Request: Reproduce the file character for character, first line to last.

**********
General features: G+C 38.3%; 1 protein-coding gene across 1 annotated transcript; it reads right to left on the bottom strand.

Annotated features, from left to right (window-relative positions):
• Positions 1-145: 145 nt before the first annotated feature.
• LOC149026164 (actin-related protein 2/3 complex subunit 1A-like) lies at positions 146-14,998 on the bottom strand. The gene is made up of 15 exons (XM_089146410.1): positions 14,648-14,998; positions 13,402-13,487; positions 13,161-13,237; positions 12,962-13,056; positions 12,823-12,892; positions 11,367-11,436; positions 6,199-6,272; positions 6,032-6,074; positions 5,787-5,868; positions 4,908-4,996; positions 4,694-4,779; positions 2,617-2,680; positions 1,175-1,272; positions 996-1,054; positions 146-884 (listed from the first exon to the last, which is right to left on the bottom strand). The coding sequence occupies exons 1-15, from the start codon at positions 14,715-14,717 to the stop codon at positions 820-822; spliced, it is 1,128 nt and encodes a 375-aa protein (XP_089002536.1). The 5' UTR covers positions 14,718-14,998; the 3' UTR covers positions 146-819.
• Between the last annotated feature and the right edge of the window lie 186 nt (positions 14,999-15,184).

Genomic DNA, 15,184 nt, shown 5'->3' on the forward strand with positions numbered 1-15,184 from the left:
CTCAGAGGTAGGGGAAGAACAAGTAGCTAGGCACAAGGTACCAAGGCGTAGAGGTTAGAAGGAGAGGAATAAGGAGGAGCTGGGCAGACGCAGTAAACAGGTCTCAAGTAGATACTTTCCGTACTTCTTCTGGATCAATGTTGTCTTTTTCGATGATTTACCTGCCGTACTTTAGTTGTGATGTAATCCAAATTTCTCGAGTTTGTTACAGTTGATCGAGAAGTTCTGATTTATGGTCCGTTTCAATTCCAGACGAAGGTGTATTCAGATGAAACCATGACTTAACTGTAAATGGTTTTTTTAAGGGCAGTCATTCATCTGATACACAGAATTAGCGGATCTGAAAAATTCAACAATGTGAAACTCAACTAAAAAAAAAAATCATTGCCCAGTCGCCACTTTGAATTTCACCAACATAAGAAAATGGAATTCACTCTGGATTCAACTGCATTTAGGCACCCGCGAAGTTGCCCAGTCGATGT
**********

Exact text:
General features: G+C 38.3%; 1 protein-coding gene across 1 annotated transcript; it reads right to left on the bottom strand.

Annotated features, from left to right (window-relative positions):
• Positions 1-145: 145 nt before the first annotated feature.
• LOC149026164 (actin-related protein 2/3 complex subunit 1A-like) lies at positions 146-14,998 on the bottom strand. The gene is made up of 15 exons (XM_089146410.1): positions 14,648-14,998; positions 13,402-13,487; positions 13,161-13,237; positions 12,962-13,056; positions 12,823-12,892; positions 11,367-11,436; positions 6,199-6,272; positions 6,032-6,074; positions 5,787-5,868; positions 4,908-4,996; positions 4,694-4,779; positions 2,617-2,680; positions 1,175-1,272; positions 996-1,054; positions 146-884 (listed from the first exon to the last, which is right to left on the bottom strand). The coding sequence occupies exons 1-15, from the start codon at positions 14,715-14,717 to the stop codon at positions 820-822; spliced, it is 1,128 nt and encodes a 375-aa protein (XP_089002536.1). The 5' UTR covers positions 14,718-14,998; the 3' UTR covers positions 146-819.
• Between the last annotated feature and the right edge of the window lie 186 nt (positions 14,999-15,184).

Genomic DNA, 15,184 nt, shown 5'->3' on the forward strand with positions numbered 1-15,184 from the left:
CTCAGAGGTAGGGGAAGAACAAGTAGCTAGGCACAAGGTACCAAGGCGTAGAGGTTAGAAGGAGAGGAATAAGGAGGAGCTGGGCAGACGCAGTAAACAGGTCTCAAGTAGATACTTTCCGTACTTCTTCTGGATCAATGTTGTCTTTTTCGATGATTTACCTGCCGTACTTTAGTTGTGATGTAATCCAAATTTCTCGAGTTTGTTACAGTTGATCGAGAAGTTCTGATTTATGGTCCGTTTCAATTCCAGACGAAGGTGTATTCAGATGAAACCATGACTTAACTGTAAATGGTTTTTTTAAGGGCAGTCATTCATCTGATACACAGAATTAGCGGATCTGAAAAATTCAACAATGTGAAACTCAACTAAAAAAAAAAATCATTGCCCAGTCGCCACTTTGAATTTCACCAACATAAGAAAATGGAATTCACTCTGGATTCAACTGCATTTAGGCACCCGCGAAGTTGCCCAGTCGATGT